When Apple announced their revolutionary iPad, there was much disagreement between those who believed in the product and those who thought it completely ridiculous. And then release day arrived and droves of avid Appleites lined up outside retailers to be the first to pick up their very own iPad. Nevermind the silliness of the name, or the fact that it didn’t support Flash, or any of the other so-called “deal-breakers” missing from the flashy device, people wanted it. So much so that the international release has been pushed back due to incredible demand in the US.

My goal here isn’t to describe the frenzy surrounding the iPad, it’s to talk about the touchscreen that it employs. Ever since the iTouch/iPhone release, Apple has clearly had the vision to make multi-touch screens a reality. Like many of their products, the display is incredibly easy to use and relies on basic ideas about kinesthetic learning to function. Resizing images is accomplished by dragging corners in or out, turning pages by swiping fingers across the screen, and so forth. They have, in essence, trained an entire generation on the basics of touchscreen usage.

Riding the wave of Apple’s success are a number of companies. Don’t get me wrong, many of these developers had been working on multi-touch surfaces long before the iTouch ever showed up, but only through Apple did it become commonplace. Now we have companies like MultiTouch (Finland), SMART Tech (Calgary) and Microsoft (EVERYWHERE) competing to carve their own niches in the market.

MultiTouch has been hard at work developing large scale collaborative multi-touch displays. Their most recent is the monstrous MultiTouch Box which can be purchased as large as 9.8ft x 3.6ft. They also offer the MultiTouch Cell which functions in a more modular sense in that it can incorporate the screens of as few as one to as many as fourteen displays simultaneously. Just imagine the possibilities for a classroom using this kind of technology. Forget old SMART Boards mounted on walls at the front of the class (not that I have anything against SBs, just that they seem old-fashioned now), and replace those with several multi-touch displays built right into desk surfaces. Now take all of those, and connect them to a display on the front wall and voila! Collaborative learning!

This is not to say that SMART isn’t on board with their own multi-touch surface. They offer the SMART Table which is designed for elementary classrooms and can support as many as ten users simultaneously. What is nice about the ST is that it draws upon SMART’s existing toolkit for widgets and other educationally-tempered content without needing educators to relearn a brand new systems. If they know how to use a SMART Board, chances are good that they will easily pick up on the Table as well.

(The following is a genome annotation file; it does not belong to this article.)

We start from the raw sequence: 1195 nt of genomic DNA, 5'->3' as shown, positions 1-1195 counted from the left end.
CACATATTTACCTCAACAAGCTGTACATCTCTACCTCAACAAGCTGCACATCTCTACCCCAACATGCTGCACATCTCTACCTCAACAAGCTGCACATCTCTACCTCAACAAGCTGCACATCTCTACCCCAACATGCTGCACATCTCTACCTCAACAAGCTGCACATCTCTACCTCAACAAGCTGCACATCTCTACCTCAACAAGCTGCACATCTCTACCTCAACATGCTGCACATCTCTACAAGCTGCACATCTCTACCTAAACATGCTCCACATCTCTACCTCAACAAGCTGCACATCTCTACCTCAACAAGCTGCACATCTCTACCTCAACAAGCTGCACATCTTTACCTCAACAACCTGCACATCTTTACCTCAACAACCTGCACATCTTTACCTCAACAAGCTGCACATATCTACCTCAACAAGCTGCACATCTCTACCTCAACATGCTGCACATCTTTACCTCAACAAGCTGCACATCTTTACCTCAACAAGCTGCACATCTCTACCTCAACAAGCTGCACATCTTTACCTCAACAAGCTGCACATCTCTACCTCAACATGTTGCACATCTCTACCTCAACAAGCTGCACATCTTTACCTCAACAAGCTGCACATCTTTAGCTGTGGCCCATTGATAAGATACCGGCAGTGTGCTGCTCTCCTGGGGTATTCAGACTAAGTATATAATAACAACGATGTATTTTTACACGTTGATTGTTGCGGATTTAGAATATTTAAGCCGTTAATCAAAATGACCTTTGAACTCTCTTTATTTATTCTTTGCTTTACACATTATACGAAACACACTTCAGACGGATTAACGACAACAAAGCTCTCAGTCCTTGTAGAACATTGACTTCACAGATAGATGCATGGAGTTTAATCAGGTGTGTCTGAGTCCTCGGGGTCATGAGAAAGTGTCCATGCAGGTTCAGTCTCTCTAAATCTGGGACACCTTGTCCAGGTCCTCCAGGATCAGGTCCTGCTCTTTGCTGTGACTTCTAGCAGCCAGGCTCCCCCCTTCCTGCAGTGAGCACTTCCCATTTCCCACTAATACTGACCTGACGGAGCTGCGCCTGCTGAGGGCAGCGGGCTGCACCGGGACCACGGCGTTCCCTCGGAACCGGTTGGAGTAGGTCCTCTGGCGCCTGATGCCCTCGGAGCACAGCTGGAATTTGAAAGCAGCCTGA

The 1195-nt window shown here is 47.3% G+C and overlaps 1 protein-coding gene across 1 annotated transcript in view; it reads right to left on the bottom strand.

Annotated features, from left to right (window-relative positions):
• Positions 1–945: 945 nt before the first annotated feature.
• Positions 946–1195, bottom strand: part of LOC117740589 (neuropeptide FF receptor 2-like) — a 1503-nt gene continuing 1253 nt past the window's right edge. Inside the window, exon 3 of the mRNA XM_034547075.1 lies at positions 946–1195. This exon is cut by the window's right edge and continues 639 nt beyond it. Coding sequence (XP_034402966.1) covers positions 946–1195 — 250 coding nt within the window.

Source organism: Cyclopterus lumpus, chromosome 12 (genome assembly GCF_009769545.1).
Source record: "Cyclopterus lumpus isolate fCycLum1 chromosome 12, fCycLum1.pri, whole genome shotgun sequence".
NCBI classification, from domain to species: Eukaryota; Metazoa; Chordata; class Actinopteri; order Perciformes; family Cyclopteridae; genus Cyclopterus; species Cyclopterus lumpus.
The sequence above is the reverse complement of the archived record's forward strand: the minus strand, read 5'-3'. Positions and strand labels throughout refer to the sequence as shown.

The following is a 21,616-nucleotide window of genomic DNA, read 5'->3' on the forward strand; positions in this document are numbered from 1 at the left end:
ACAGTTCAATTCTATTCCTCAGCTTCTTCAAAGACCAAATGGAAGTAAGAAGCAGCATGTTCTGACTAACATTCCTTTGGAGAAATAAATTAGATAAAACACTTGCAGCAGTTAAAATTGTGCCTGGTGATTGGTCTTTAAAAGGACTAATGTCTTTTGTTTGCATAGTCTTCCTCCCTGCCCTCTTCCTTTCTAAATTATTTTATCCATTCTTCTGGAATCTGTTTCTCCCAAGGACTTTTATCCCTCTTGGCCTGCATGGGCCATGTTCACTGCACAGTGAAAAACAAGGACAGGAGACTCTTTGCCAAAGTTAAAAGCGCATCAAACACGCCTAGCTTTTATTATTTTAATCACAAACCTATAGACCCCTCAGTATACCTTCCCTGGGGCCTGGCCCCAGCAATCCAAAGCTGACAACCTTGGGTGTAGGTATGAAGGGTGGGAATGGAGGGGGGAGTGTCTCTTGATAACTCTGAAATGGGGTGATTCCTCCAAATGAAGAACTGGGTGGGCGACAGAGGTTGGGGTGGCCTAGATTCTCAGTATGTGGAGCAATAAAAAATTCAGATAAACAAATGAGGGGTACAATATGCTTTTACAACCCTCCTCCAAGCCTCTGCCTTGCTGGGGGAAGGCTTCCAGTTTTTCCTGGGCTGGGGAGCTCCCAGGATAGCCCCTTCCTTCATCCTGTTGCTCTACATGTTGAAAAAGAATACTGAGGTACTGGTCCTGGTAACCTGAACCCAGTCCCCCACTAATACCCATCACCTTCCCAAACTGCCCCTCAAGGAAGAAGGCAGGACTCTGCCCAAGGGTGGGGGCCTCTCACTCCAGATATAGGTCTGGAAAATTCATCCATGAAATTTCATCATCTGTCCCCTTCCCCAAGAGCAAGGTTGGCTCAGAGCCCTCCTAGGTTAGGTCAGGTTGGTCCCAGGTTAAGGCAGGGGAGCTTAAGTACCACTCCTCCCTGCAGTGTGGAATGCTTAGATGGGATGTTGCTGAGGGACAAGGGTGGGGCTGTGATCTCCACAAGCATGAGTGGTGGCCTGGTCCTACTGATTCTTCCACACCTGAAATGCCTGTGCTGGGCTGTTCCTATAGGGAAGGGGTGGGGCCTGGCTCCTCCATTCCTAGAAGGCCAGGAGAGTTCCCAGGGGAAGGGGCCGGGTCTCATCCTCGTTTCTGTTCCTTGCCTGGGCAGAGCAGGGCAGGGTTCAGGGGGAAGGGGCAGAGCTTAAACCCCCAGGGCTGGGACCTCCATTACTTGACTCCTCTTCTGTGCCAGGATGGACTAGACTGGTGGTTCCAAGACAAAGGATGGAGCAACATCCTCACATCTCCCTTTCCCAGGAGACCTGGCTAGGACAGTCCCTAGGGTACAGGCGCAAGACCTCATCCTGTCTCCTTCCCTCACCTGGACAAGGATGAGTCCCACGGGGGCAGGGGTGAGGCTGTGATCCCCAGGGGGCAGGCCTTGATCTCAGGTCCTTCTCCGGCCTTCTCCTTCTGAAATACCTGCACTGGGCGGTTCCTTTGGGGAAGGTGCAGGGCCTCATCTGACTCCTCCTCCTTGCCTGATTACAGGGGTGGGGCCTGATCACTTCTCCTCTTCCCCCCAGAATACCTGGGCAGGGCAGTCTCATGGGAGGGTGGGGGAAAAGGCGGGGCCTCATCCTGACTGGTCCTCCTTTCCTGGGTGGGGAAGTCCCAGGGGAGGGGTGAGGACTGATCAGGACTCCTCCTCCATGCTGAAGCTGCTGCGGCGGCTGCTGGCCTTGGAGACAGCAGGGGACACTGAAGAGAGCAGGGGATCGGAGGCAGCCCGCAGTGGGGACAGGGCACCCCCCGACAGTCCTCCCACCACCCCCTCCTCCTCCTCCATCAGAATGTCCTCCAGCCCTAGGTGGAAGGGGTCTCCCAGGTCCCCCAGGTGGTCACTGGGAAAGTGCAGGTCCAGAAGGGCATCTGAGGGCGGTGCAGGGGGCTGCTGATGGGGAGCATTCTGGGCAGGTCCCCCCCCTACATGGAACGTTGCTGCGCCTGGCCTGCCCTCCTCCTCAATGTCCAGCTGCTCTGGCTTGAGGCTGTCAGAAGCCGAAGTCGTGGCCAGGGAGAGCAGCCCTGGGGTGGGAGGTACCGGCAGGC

You’re probably thinking this stuff is so far-fetched that you’d never ever see it in a classroom, but that’s not true! These kinds of technologies already exist in universities, some of which use it for medical studies where a 3D anatomical model can be displayed and manipulated with ease. I’ve always imagined that multi-touch surfaces would become the future of the 21st Century classroom. I envision a room where every desk has a multi-touch screen embedded in the surface and which is connected to a main screen on the teacher’s desk. (Software already exists to allow teachers to oversee the screens of all students in a classroom from a single monitor.)

Imagine being able to tap out notes on a visual display and have that display show up on the desks of every student. How many times have you had to rearrange a classroom to accomodate that student with poor vision? How many times have you had to provide notes for students with LDs like dysgraphia? Combine the technology already present in SMART Tech’s Notebook software and you’ve just improved the learning of two students without alerting the entire class. It’s subtle, and it’s efficient; two key components to assisting students in your classroom. The potential for using multi-touch surfaces as vehicles for assistive technology are endless.

The kinds of projects you can devise with these devices is incredible. Say for example you want your students to create a collage or poster. It becomes quick and easy for students to access the Internet, locate images and videos to incorporate, drag them with their fingers onto the poster surface, and then rearrange them in a hands-on way. Not only does this appeal to your visual learners, it also covers your kinesthetic learners as well. And isn’t that what differentiation is? Finding a way to enhance the learning of all students, regardless of learning style?

By now, I suspect there is a significant amount of doubt surrounding these technologies given the potential cost. Yes, it will be an expensive venture to incorporate this kind of tech into an ordinary classroom. When SMART Boards first came out, some schools were allowed to pilot them, and in exchange for the hardware/software bundles, those teachers went out and instructed others on their use. It would not be too far-fetched to imagine a future where this continues. I’m sure most people doubted that SMART Boards would ever make it into CBE classrooms, and yet there they are. Still doubtful? I taught at a school in the north-east quadrant of the city and almost every classroom was outfitted with a SMART Board. And not old models either. They were using the bundled Board with attached projector models.

A guy can dream, right?